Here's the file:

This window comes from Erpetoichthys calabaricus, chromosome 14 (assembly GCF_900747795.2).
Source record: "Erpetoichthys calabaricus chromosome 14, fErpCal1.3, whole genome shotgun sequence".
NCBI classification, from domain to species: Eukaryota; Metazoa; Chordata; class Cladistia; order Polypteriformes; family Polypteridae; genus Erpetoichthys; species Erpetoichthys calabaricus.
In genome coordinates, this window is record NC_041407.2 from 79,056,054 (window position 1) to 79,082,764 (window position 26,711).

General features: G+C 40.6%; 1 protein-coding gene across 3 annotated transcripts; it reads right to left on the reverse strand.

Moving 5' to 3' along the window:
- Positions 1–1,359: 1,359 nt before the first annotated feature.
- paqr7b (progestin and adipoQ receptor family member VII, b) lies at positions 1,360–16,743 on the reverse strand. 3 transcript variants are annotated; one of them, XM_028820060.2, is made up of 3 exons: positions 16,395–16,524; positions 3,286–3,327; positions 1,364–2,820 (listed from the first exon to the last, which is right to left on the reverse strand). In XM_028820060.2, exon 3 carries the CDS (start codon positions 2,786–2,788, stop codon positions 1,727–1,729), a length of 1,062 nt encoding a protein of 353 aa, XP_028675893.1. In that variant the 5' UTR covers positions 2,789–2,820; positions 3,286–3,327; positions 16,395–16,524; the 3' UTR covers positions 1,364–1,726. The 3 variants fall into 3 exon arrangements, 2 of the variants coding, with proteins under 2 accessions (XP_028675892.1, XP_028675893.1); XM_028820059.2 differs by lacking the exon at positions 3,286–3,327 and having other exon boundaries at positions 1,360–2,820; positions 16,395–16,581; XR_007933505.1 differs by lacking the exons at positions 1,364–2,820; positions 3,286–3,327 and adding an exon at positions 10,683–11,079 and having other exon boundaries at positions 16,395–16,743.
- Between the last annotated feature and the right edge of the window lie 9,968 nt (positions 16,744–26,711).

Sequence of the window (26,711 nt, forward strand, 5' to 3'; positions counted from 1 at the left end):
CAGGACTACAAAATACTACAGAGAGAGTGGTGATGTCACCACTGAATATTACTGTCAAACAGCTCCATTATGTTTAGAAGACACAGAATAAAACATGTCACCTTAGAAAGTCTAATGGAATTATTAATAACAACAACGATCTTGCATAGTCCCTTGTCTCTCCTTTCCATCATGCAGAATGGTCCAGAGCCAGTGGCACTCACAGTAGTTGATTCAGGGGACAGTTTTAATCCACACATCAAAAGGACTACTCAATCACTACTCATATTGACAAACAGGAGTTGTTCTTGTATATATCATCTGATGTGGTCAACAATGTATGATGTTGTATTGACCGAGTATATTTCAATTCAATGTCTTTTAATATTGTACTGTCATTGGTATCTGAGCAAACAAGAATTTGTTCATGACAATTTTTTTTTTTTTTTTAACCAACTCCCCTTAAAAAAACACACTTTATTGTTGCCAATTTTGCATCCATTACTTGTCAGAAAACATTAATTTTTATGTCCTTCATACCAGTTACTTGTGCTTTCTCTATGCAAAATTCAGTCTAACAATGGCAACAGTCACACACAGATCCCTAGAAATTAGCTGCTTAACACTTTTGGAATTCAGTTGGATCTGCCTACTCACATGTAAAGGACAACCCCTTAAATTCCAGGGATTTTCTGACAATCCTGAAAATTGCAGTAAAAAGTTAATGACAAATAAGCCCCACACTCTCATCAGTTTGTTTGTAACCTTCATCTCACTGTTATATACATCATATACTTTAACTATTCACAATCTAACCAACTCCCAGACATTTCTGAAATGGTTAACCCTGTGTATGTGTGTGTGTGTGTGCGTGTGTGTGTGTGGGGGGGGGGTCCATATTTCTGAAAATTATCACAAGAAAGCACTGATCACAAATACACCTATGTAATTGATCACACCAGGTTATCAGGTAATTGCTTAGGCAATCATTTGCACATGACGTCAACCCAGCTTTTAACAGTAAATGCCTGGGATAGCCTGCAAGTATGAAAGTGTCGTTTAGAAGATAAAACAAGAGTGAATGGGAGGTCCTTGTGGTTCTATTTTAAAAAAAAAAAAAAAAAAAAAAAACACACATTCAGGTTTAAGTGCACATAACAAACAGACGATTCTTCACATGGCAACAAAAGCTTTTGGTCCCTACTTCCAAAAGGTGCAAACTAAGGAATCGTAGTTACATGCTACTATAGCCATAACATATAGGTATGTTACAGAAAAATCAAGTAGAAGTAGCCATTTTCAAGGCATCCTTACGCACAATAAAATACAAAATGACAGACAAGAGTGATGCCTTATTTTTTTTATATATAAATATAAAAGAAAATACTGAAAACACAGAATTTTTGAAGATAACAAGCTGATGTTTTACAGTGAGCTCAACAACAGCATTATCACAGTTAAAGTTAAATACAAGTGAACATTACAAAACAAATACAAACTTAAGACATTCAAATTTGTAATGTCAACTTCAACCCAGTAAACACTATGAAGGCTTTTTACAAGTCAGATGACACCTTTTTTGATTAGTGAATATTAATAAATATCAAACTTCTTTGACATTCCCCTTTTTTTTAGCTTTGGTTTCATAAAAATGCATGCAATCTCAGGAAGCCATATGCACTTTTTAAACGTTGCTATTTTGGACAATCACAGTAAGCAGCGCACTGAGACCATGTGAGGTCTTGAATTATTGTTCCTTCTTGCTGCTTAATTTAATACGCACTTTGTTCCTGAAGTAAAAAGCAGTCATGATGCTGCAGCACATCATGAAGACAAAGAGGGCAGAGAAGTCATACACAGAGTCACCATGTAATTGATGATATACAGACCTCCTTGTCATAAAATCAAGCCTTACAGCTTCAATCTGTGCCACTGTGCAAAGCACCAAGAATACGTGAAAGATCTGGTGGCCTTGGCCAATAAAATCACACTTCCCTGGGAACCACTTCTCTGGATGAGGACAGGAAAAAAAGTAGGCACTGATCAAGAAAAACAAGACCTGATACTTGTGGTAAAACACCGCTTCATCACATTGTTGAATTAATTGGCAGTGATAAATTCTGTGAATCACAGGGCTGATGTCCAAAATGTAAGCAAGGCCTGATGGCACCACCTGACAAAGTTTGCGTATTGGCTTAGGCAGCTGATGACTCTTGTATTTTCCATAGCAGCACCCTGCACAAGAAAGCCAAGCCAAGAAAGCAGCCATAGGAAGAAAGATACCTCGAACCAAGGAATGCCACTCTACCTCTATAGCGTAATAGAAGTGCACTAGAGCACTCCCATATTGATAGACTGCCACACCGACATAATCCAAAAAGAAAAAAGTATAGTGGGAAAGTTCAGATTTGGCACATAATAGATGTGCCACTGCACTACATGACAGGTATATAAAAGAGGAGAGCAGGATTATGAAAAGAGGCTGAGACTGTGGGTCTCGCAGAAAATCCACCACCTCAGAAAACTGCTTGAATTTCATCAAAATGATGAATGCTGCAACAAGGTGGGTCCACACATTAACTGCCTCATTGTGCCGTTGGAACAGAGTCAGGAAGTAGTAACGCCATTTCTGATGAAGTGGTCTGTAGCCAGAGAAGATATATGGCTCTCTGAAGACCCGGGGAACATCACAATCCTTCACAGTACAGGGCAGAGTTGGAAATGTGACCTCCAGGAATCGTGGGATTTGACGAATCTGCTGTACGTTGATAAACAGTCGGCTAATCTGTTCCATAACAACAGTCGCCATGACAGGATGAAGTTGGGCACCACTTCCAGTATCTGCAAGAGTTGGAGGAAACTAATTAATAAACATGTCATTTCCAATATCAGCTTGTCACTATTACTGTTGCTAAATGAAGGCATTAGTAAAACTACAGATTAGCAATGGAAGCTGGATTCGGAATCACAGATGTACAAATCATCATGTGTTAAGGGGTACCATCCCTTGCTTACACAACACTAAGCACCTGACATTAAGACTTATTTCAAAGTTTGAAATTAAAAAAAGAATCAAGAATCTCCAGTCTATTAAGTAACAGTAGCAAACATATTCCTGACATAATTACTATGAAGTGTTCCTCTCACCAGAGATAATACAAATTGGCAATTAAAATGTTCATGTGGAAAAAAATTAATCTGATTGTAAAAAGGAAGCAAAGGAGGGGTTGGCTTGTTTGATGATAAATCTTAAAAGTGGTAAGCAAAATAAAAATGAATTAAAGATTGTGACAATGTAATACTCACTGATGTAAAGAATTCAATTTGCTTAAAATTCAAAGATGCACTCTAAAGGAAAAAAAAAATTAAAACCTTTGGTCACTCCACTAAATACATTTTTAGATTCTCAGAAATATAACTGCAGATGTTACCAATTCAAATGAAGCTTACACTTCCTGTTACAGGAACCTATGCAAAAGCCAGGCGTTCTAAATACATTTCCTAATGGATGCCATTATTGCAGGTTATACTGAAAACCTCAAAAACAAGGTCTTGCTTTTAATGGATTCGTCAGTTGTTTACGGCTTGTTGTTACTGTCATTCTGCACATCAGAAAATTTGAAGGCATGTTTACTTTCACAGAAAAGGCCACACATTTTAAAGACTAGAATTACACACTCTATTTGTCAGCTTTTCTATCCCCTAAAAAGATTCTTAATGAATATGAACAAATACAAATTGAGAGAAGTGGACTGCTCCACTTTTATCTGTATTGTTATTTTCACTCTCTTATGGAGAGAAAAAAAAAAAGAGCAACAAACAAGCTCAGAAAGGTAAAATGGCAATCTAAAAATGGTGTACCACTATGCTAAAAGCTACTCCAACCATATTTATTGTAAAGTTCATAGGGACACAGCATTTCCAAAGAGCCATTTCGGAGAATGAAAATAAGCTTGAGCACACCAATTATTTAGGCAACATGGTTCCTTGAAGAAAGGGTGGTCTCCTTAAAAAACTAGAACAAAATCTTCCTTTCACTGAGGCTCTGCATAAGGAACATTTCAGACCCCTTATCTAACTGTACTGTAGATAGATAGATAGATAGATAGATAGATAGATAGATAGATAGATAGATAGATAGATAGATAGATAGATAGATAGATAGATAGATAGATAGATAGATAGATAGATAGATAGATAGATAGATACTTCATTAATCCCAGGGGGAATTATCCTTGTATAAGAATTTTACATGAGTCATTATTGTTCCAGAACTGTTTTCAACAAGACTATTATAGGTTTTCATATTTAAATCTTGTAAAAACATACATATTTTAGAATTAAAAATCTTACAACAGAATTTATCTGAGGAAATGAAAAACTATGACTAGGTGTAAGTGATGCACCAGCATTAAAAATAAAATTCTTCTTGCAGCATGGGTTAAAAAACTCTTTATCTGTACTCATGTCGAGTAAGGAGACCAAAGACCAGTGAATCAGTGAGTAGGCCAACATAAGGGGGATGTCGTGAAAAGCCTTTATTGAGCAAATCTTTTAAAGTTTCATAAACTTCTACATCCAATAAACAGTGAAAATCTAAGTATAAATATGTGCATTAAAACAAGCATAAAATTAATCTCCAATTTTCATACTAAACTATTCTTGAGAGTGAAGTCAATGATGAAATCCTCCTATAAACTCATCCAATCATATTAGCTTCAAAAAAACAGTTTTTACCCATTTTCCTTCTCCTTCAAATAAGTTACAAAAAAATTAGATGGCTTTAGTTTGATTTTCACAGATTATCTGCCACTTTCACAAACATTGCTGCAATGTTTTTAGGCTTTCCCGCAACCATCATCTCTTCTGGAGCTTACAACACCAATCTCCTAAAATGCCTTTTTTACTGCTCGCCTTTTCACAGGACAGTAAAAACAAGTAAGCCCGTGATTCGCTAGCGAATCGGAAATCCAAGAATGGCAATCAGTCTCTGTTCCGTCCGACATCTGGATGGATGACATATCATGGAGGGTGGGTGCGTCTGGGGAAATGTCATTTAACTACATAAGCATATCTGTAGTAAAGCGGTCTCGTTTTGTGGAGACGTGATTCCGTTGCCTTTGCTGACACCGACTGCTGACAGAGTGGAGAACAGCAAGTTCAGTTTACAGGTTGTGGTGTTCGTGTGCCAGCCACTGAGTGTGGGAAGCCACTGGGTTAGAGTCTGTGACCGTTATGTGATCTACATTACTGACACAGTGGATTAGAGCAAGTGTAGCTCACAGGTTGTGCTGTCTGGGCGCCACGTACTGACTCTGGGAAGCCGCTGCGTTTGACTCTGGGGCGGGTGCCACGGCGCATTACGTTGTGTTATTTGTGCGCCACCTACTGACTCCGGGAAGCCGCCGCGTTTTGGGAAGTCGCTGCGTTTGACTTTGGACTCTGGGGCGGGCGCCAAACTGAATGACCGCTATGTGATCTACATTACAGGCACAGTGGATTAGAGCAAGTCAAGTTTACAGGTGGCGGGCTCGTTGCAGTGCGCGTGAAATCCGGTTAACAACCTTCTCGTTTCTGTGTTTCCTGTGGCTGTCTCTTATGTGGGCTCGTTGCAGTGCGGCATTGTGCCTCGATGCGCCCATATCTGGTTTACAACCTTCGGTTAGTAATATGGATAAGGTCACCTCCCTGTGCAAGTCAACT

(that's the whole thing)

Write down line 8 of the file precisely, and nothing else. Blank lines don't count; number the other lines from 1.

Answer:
- paqr7b (progestin and adipoQ receptor family member VII, b) lies at positions 1,360–16,743 on the reverse strand. 3 transcript variants are annotated; one of them, XM_028820060.2, is made up of 3 exons: positions 16,395–16,524; positions 3,286–3,327; positions 1,364–2,820 (listed from the first exon to the last, which is right to left on the reverse strand). In XM_028820060.2, exon 3 carries the CDS (start codon positions 2,786–2,788, stop codon positions 1,727–1,729), a length of 1,062 nt encoding a protein of 353 aa, XP_028675893.1. In that variant the 5' UTR covers positions 2,789–2,820; positions 3,286–3,327; positions 16,395–16,524; the 3' UTR covers positions 1,364–1,726. The 3 variants fall into 3 exon arrangements, 2 of the variants coding, with proteins under 2 accessions (XP_028675892.1, XP_028675893.1); XM_028820059.2 differs by lacking the exon at positions 3,286–3,327 and having other exon boundaries at positions 1,360–2,820; positions 16,395–16,581; XR_007933505.1 differs by lacking the exons at positions 1,364–2,820; positions 3,286–3,327 and adding an exon at positions 10,683–11,079 and having other exon boundaries at positions 16,395–16,743.